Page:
5.3.2 Notifications of assignments shall contain the following information:

• City, State or Province
• Transmitter location (Latitude and Longitude)
• Channel Number and Class of Station
• Channel Frequency
• Call Sign
• Antenna
1. Height of center of radiation above average terrain (3-16 km)
2. Height of the center of radiation above average terrain of the two adjacent standard radials if limited assignment is proposed.
• Effective radiated power
3. Horizontal pattern if a directional antenna is proposed.

#### 5.4 Technical coordination

Technical coordinations concerning allotments and assignments shall normally consist of an exchange of letters between the Department of Communications of Canada and the Federal Communications Commission of the United States of America. In the event that the matter cannot be resolved by correspondence, a meeting shall be arranged.

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## Frequency/Channel Table

Frequency/Channel table
Frequency
(MHz)
Channel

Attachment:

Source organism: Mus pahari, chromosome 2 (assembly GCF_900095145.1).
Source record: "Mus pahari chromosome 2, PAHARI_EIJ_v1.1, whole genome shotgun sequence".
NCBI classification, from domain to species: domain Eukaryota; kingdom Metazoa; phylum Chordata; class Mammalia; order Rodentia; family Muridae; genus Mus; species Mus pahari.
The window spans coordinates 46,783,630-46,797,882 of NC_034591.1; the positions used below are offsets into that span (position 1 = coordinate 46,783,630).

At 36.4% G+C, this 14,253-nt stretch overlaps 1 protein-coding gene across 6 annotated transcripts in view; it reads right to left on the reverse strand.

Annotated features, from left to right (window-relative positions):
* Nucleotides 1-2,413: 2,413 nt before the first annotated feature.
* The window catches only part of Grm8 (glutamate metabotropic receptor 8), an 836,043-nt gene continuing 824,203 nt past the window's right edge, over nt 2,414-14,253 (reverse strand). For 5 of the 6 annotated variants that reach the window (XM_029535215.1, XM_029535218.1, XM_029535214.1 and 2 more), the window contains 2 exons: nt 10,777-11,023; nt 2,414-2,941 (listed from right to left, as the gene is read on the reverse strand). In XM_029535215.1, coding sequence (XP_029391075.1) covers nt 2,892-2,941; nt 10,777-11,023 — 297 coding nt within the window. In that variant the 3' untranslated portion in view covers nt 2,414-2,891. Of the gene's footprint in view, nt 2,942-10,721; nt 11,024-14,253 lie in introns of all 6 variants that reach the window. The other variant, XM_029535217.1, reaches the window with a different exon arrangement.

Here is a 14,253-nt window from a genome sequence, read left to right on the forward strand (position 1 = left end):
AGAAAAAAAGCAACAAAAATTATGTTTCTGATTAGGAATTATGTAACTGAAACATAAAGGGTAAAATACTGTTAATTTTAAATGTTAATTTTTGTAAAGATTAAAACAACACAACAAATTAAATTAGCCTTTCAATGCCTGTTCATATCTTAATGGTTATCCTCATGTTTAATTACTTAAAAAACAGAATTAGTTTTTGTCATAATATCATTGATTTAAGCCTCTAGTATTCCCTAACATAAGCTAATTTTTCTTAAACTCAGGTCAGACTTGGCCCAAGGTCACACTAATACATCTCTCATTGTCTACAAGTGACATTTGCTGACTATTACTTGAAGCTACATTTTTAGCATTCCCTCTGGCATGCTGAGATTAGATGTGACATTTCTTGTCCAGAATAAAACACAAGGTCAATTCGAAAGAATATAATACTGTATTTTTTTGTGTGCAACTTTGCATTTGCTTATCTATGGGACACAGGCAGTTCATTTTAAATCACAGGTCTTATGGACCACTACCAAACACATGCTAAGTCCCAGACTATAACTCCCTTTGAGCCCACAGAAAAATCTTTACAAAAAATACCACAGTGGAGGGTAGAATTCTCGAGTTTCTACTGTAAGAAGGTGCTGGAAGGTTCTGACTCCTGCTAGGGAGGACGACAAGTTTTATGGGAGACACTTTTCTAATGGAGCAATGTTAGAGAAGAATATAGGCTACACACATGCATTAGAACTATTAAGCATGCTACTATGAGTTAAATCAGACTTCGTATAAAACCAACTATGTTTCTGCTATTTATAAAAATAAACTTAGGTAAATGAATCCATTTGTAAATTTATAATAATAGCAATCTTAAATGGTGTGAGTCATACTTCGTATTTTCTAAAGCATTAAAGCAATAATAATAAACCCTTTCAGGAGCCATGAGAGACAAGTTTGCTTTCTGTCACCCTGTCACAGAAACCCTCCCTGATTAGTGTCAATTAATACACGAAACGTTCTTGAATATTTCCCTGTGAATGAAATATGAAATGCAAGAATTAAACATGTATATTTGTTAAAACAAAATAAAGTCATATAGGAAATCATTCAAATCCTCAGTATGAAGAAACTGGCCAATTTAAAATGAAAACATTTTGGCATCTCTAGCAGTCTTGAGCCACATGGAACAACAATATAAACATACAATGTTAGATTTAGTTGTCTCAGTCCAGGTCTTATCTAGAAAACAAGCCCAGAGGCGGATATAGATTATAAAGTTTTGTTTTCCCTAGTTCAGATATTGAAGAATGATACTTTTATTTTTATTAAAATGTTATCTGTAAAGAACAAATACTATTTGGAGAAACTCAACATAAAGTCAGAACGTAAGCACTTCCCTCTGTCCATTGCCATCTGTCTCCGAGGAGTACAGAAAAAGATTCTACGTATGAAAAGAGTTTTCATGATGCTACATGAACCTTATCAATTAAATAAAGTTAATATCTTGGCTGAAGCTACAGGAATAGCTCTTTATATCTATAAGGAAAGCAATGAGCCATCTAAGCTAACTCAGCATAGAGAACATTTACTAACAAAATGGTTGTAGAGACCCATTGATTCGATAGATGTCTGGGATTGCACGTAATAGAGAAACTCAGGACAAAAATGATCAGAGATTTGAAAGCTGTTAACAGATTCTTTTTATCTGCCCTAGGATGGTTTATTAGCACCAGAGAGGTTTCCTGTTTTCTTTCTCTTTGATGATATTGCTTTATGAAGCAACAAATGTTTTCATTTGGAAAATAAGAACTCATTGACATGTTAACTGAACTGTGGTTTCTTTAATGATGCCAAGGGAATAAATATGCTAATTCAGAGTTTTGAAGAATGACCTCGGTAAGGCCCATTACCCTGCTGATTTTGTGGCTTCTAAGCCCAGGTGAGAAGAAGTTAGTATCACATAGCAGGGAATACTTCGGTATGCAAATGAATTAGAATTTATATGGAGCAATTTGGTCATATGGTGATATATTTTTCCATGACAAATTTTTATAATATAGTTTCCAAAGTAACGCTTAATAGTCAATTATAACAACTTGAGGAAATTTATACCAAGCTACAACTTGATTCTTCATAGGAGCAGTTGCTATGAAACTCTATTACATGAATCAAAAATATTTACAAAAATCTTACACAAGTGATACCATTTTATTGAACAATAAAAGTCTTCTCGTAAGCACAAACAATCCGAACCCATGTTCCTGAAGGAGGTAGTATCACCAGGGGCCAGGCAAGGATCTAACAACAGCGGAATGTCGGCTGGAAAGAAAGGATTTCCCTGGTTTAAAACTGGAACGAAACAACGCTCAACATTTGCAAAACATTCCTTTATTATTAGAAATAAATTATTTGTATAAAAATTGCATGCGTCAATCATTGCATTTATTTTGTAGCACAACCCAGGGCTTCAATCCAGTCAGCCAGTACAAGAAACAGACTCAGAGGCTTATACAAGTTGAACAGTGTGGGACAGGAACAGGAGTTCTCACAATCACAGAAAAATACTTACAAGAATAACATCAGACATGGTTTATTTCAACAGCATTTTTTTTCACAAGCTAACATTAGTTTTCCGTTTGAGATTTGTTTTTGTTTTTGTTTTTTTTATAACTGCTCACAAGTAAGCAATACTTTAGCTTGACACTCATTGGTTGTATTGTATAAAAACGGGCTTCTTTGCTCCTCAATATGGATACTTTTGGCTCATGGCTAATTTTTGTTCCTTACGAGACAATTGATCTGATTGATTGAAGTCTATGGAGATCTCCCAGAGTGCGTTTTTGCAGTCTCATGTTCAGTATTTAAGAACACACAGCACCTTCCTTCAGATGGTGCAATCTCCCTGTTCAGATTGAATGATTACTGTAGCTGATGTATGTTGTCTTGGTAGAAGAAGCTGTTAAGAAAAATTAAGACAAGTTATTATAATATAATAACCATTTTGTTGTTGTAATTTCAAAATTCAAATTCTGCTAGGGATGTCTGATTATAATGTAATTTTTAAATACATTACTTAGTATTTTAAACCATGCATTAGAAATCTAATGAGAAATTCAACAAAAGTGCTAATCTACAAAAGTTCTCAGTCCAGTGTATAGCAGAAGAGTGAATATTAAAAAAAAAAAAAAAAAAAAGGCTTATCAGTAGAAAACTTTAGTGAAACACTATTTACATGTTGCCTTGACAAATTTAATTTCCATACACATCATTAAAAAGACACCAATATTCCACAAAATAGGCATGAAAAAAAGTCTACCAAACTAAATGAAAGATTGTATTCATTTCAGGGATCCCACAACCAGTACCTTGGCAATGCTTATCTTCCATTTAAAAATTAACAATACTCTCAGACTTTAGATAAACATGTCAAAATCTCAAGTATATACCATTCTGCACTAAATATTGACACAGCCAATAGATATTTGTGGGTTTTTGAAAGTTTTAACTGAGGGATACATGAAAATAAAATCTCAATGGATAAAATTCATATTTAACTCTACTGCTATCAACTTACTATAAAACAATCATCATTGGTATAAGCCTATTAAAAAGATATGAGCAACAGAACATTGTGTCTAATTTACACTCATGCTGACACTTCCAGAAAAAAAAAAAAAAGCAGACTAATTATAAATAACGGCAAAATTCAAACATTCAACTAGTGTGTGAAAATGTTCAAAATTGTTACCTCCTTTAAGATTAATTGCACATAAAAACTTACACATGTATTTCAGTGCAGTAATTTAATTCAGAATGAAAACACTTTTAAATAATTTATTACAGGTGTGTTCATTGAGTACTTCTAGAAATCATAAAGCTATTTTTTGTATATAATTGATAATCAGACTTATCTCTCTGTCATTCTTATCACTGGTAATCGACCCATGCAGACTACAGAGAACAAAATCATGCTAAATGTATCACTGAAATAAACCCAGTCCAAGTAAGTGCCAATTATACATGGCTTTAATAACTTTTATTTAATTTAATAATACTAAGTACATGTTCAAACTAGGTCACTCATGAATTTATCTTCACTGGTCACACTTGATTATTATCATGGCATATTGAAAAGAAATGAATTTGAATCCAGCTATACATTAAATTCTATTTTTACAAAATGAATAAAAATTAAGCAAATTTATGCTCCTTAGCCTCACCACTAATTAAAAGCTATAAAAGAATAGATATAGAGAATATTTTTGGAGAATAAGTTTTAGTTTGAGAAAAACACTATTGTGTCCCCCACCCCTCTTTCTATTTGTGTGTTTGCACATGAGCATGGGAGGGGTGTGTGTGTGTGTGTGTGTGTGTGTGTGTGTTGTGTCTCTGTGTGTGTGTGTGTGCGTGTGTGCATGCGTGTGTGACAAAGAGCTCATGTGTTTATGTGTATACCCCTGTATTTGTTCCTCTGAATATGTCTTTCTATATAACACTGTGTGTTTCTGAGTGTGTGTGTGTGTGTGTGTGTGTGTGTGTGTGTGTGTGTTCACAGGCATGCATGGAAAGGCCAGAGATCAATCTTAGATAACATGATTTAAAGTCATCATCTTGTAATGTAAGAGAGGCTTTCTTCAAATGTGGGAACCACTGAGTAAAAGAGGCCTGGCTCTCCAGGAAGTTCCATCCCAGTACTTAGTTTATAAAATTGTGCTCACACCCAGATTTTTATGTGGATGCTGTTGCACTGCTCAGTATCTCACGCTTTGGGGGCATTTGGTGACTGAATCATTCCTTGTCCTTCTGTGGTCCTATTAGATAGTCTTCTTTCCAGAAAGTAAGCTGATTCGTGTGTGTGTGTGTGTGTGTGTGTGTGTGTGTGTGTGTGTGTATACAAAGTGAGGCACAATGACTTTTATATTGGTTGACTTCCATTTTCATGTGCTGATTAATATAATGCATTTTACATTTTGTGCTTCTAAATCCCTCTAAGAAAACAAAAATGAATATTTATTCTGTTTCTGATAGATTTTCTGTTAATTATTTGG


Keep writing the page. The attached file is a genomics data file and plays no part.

N
88.1 201
88.3 202
88.5 203
88.7 204
88.9 205
89.1 206
89.3 207
89.5 208
89.7 209
89.9 210
90.1 211
90.3 212
90.5 213
90.7 214
90.9 215
91.1 216
91.3 217
91.5 218
91.7 219
91.9 220
92.1 221
92.3 222
92.5 223
92.7 224
92.9 225
93.1 226
93.3 227
93.5 228
93.7 229
93.9 230
94.1 231
94.3 232
94.5 233
94.7 234
94.9 235
95.1 236
95.3 237
95.5 238
95.7 239
95.9 240
96.1 241
96.3 242
96.5 243
96.7 244
96.9 245
97.1 246
97.3 247
97.5 248
97.7 249
97.9 250
98.1 251
98.3 252
98.5 253
98.7 254
98.9 255
99.1 256
99.3 257
99.5 258
99.7 259
99.9 260
100.1 261
100.3 262
100.5 263
100.7 264
100.9 265
101.1 266
101.3 267
101.5 268
101.7 269
101.9 270
102.1 271
102.3 272
102.5 273
102.7 274
102.9 275
103.1 276
103.3 277
103.5 278
103.7 279
103.9 280
104.1 281
104.3 282
104.5 283